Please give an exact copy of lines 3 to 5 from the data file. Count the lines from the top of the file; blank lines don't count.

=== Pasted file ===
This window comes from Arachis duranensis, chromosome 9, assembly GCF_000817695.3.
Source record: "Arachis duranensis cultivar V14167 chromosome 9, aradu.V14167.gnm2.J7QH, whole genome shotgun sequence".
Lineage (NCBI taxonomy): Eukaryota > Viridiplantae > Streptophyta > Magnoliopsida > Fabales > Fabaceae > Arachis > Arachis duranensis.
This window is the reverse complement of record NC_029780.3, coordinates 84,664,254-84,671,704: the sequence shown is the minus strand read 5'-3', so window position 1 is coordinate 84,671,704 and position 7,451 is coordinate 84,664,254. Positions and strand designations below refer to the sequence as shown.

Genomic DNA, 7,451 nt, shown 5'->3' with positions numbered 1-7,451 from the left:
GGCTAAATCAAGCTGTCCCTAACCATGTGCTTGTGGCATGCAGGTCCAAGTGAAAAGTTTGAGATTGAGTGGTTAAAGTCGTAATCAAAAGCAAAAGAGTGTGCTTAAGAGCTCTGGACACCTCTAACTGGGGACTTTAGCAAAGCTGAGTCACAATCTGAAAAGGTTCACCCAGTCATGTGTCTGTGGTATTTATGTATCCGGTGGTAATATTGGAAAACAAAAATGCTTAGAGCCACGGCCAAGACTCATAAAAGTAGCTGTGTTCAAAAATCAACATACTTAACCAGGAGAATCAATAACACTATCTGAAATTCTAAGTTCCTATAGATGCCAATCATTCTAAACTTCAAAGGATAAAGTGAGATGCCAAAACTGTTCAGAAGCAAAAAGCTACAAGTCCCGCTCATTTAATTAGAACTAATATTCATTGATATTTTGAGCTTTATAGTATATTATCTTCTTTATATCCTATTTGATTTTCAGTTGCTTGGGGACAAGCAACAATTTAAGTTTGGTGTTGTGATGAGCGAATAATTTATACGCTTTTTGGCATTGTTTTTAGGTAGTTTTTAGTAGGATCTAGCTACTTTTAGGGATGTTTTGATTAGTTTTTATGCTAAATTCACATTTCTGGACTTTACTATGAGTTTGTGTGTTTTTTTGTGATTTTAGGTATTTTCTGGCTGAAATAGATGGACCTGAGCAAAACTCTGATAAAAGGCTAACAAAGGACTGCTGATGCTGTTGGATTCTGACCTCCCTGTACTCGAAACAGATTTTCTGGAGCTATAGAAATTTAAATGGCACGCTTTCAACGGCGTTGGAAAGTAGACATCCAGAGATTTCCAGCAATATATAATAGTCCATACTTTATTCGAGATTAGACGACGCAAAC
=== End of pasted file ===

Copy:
Lineage (NCBI taxonomy): Eukaryota > Viridiplantae > Streptophyta > Magnoliopsida > Fabales > Fabaceae > Arachis > Arachis duranensis.
This window is the reverse complement of record NC_029780.3, coordinates 84,664,254-84,671,704: the sequence shown is the minus strand read 5'-3', so window position 1 is coordinate 84,671,704 and position 7,451 is coordinate 84,664,254. Positions and strand designations below refer to the sequence as shown.

Genomic DNA, 7,451 nt, shown 5'->3' with positions numbered 1-7,451 from the left: